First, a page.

Possible Framework to build a Subject Extraction Dictionary

There are two critical steps in building a subject mining dictionary:

Find the keywords occurring frequently in the text. This has been covered in detail in this article.

Create a mapping dictionary from these keywords to a standardized subject list.

For second part, here are the sub-steps you need to follow :

Find the most associated word with these frequently occurring word. (You again need to assume a minimum association threshold)

Combine the frequently occurring words with associated words to find searchable pairs.

Now all we need to do is to match subjects for each of these pairs.  We search pairs and not single words because we need enough context to search for the phrase. For example “Express” might mean “American Express” or “Coffee Express”, two words can give enough context whereas more than two words will make the dictionary too big.

Here are some examples of this process :

“Wall Mart has the best offers” 

“Tesco stores are not good with discounts”

“New Wall Mart stores are supposed to open this year”

“Tesco Stores have the coolest loyalty programs and discounts”

Most Frequent words: After removing stop-words : 1. Wall  2. Mart  3.Tesco  4. Stores

Most Associated words: 1. Wall  & Mart , 2. Mart & Wall , 3. Tesco & Stores  , 4. Stores & Tesco

Now we’ll use these words to search for the right subject.

How to automate the process of Subject Extraction Dictionary Creation?

Second step of subject mining is creating keyword to subject pairs. This step is generally done manually, but let’s take a shot at automating this process. Here is what we intend to do :

Pick up the keyword pairs found significant in the context (coming from last step).

Google Search on this pair

Pick the first 4 links which Google would give.

If two of the first 4 links are same, we return back to the URL. In case the search is not unanimous, we return “No Match Found”.

Let’s first create a function which can retrieve the first four links from Google on a search and then find if we have a common link. Here is code to do the same :

Now, let’s create a list of keywords which our code can search. (Notice that each of these keywords are quite different but Google will help us standardize them)

Its now time to test our function :

And Bingo! You see that our code was given different inputs but our code has done fairly well to spot the right set of subjects. Also notice that this dictionary is not limited by any scope of the subject. Two of its searches are Fast Food chains. Third one is an analytics website. Hence, we are creating a more generalized dictionary in this case. Now all we need to do is build rules using these keywords and map them to the matched links.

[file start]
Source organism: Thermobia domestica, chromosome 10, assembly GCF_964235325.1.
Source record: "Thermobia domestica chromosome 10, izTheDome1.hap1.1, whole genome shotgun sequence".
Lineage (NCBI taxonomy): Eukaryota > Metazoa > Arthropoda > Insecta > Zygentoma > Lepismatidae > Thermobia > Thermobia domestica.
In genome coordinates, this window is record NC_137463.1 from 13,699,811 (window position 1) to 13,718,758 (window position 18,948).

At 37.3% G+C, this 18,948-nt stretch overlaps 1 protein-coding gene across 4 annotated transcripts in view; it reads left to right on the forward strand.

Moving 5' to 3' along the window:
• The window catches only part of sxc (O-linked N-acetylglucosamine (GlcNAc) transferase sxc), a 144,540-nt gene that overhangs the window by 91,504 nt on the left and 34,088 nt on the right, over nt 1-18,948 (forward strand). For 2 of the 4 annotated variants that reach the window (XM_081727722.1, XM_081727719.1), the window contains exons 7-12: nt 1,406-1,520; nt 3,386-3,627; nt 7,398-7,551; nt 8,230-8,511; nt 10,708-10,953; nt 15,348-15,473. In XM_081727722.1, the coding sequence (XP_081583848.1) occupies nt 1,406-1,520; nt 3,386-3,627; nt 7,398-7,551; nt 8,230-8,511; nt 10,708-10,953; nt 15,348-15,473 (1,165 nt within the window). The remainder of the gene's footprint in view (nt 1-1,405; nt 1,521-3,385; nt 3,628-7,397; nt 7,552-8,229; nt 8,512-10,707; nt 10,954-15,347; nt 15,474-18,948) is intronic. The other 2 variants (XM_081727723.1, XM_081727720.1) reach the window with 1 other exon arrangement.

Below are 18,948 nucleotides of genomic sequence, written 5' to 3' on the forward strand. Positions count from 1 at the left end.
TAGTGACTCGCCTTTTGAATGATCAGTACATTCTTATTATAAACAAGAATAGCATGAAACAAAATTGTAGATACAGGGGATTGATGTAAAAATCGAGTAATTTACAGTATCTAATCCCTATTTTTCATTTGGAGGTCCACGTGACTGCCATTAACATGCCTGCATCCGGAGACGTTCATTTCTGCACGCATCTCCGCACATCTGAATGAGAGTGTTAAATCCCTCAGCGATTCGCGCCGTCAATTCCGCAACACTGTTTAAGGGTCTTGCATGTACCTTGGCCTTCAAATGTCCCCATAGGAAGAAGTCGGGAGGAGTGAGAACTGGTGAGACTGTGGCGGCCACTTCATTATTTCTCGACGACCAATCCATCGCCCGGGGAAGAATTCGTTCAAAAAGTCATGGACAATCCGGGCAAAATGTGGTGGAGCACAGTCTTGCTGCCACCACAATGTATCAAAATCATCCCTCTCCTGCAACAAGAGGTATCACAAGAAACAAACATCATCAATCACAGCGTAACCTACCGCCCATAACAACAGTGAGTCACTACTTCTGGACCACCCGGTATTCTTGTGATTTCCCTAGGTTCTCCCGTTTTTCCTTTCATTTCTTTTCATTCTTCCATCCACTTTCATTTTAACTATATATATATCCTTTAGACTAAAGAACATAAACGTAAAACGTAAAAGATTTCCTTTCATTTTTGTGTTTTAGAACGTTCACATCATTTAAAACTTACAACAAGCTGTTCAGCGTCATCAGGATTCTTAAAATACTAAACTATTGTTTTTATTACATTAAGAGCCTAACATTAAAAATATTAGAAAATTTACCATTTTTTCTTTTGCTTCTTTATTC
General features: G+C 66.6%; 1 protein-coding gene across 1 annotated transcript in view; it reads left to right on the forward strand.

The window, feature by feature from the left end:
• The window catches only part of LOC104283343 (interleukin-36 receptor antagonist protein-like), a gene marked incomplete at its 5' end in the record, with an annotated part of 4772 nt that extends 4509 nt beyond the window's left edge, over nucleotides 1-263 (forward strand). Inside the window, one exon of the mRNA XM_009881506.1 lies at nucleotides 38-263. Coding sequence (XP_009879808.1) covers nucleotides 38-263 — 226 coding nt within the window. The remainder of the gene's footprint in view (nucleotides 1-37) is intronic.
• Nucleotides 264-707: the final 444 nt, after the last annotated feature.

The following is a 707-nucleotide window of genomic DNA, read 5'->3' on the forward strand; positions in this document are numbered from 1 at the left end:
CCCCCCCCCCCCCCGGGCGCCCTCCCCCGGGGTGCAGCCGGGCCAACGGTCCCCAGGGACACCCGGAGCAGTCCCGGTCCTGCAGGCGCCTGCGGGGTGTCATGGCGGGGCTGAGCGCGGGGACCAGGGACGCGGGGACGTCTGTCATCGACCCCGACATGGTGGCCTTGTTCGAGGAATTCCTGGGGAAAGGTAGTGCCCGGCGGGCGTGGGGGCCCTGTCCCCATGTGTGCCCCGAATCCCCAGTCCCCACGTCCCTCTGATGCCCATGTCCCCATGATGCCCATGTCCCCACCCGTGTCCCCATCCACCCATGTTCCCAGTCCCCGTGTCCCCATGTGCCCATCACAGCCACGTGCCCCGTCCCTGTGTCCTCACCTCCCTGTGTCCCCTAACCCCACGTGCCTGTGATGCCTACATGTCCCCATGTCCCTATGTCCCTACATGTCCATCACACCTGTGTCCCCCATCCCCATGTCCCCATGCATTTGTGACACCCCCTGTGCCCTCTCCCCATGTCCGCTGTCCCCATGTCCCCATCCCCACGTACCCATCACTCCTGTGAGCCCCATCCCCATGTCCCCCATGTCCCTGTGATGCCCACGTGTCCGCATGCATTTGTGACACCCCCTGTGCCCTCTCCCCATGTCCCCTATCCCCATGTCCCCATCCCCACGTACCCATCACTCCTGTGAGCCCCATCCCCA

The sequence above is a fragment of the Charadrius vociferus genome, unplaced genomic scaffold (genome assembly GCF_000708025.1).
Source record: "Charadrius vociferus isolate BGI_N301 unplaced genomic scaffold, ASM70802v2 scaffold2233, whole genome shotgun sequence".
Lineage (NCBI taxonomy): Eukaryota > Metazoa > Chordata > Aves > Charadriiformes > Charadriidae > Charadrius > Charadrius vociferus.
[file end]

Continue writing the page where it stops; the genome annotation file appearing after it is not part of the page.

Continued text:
Here is the entire code :

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import urllib import json import numpy as np from urlparse import urlparse from bs4 import BeautifulSoup def searchengine(examplesearch):       encoded = urllib.quote(examplesearch)       searchResults = jsonData['responseData']['results']       links = np.empty([4, 1], dtype="S25")       i = 0      for er in searchResults:            link = er['url']            link1 = urlparse(link).netloc            links[i,0]=link1            i = i + 1       target = "No Match found"       if links[0,0] == links[1,0] or links[0,0] == links[2,0] or links[0,0] == links[3,0]:          target = links[0,0]       if links[1,0] == links[2,0] or links[1,0] == links[3,0]:          target = links[1,0]       if links[2,0] == links[3,0] :          target = links[2,0]       return [target] import numpy as np import pandas as pd import pylab as pl import os os.chdir(r"C:UsersTavishDesktop") Transaction_details = pd.read_csv("Descriptions.csv") Transaction_details["match"] = "blank" Transaction_details for i in range(0,11):        descr = Transaction_details['Descriptions'][i]      Transaction_details["match"][i] = searchengine(descr) Transaction_details


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End Notes

The approach mentioned in this article can be used to create a generalized dictionary which is not restricted to any subject. Frequently, we use the super powers of Google to auto correct the input keywords to get the most appropriate results. If this result is unanimous, it tells us Google has found a decent match from the entire web world. This approach minimizes the human effort of creating such tedious subject extraction dictionaries.

Thinkpot: Can you think of more cases where Google API’s are used? Share with us useful links of related video or article to leverage Google API

Did you find the article useful? Do let us know your thoughts about this article in the box below.

If you like what you just read & want to continue your analytics learning, subscribe to our emails, follow us on twitter or like our facebook page.


Making Leverage Trading Easy With Wowswap